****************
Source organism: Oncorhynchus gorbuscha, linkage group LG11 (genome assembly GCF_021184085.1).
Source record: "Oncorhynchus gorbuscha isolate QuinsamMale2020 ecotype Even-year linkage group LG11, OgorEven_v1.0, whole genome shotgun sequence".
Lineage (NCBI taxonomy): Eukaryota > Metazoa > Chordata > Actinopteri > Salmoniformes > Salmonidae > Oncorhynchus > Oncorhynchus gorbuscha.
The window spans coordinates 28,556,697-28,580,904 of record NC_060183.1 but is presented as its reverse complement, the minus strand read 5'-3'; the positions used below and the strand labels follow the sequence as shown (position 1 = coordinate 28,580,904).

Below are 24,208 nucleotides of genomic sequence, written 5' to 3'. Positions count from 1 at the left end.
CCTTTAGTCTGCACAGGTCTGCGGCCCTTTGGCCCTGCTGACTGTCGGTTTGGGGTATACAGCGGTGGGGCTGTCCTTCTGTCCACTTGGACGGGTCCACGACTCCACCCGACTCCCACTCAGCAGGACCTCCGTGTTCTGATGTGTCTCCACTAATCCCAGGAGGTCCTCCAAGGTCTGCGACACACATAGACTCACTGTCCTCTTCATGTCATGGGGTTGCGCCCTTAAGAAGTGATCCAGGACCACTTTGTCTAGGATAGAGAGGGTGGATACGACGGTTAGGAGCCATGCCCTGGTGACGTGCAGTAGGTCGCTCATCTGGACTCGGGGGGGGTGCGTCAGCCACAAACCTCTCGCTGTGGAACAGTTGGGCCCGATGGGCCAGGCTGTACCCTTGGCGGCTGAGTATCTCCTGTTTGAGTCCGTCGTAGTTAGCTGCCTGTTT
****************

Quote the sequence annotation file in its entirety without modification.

Source organism: Oncorhynchus gorbuscha, linkage group LG11 (genome assembly GCF_021184085.1).
Source record: "Oncorhynchus gorbuscha isolate QuinsamMale2020 ecotype Even-year linkage group LG11, OgorEven_v1.0, whole genome shotgun sequence".
Lineage (NCBI taxonomy): Eukaryota > Metazoa > Chordata > Actinopteri > Salmoniformes > Salmonidae > Oncorhynchus > Oncorhynchus gorbuscha.
The window spans coordinates 28,556,697-28,580,904 of record NC_060183.1 but is presented as its reverse complement, the minus strand read 5'-3'; the positions used below and the strand labels follow the sequence as shown (position 1 = coordinate 28,580,904).

Below are 24,208 nucleotides of genomic sequence, written 5' to 3'. Positions count from 1 at the left end.
CCTTTAGTCTGCACAGGTCTGCGGCCCTTTGGCCCTGCTGACTGTCGGTTTGGGGTATACAGCGGTGGGGCTGTCCTTCTGTCCACTTGGACGGGTCCACGACTCCACCCGACTCCCACTCAGCAGGACCTCCGTGTTCTGATGTGTCTCCACTAATCCCAGGAGGTCCTCCAAGGTCTGCGACACACATAGACTCACTGTCCTCTTCATGTCATGGGGTTGCGCCCTTAAGAAGTGATCCAGGACCACTTTGTCTAGGATAGAGAGGGTGGATACGACGGTTAGGAGCCATGCCCTGGTGACGTGCAGTAGGTCGCTCATCTGGACTCGGGGGGGGTGCGTCAGCCACAAACCTCTCGCTGTGGAACAGTTGGGCCCGATGGGCCAGGCTGTACCCTTGGCGGCTGAGTATCTCCTGTTTGAGTCCGTCGTAGTTAGCTGCCTGTTT